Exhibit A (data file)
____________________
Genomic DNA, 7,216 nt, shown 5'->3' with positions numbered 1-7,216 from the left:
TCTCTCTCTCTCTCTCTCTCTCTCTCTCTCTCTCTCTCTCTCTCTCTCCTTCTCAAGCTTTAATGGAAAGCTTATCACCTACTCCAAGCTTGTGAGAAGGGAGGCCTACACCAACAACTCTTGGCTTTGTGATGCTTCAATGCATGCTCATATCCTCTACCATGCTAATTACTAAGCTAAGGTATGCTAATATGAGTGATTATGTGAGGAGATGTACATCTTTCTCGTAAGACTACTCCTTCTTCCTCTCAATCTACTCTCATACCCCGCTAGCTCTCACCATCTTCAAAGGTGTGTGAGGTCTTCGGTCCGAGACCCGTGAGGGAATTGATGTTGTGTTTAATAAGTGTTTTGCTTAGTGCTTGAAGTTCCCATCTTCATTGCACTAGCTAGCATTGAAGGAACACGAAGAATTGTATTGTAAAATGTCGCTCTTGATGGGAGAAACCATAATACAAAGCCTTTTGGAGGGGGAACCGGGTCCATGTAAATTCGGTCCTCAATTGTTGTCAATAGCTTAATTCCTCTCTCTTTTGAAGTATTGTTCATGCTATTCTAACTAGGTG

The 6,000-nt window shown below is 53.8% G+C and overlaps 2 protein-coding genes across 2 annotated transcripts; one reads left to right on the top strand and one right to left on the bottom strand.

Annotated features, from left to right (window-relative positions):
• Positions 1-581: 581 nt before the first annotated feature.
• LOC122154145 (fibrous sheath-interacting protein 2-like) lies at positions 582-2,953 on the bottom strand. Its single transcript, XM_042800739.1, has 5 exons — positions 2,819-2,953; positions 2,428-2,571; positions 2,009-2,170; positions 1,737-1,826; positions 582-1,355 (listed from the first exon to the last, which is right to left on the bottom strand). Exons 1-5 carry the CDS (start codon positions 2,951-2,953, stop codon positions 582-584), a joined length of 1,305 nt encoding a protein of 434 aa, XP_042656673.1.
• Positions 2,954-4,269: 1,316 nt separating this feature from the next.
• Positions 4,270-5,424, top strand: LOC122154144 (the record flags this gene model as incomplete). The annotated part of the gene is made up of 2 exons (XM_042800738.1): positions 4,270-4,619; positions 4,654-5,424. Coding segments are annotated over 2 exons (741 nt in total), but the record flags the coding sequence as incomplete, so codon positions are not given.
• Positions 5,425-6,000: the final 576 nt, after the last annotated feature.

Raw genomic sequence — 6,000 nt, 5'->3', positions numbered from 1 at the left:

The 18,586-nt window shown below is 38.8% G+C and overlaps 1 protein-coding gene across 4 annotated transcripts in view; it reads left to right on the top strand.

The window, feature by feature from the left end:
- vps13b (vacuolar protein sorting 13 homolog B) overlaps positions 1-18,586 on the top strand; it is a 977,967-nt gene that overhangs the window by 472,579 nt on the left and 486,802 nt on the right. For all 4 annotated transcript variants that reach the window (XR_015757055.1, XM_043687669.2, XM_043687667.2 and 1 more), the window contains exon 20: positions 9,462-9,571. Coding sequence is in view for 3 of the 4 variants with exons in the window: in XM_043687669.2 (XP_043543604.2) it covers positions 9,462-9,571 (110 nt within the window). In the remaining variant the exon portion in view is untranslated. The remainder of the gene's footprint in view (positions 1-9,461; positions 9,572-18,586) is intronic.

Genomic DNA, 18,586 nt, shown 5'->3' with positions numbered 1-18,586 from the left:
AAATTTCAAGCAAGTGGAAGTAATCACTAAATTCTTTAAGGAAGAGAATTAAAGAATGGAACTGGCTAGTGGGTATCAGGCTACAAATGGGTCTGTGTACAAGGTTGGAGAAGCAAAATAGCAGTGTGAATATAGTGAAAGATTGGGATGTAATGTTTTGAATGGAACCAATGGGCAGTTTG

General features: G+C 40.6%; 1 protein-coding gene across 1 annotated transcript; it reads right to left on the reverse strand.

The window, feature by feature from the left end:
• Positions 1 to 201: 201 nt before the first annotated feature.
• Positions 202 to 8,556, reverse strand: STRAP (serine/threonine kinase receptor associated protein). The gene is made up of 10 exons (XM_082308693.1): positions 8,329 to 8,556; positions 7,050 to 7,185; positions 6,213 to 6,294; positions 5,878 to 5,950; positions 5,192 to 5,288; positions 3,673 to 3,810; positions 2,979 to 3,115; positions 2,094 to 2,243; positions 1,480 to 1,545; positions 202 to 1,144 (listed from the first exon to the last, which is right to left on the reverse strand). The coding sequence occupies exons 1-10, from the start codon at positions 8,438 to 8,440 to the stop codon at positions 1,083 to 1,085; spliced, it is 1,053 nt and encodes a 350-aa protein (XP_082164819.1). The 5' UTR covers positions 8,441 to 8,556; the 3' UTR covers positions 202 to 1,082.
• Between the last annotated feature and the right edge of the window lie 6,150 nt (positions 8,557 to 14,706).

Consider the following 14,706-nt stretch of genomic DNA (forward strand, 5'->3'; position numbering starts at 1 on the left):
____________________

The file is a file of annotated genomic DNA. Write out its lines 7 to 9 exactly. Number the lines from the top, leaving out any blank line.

• Positions 2,954-4,269: 1,316 nt separating this feature from the next.
• Positions 4,270-5,424, top strand: LOC122154144 (the record flags this gene model as incomplete). The annotated part of the gene is made up of 2 exons (XM_042800738.1): positions 4,270-4,619; positions 4,654-5,424. Coding segments are annotated over 2 exons (741 nt in total), but the record flags the coding sequence as incomplete, so codon positions are not given.
• Positions 5,425-6,000: the final 576 nt, after the last annotated feature.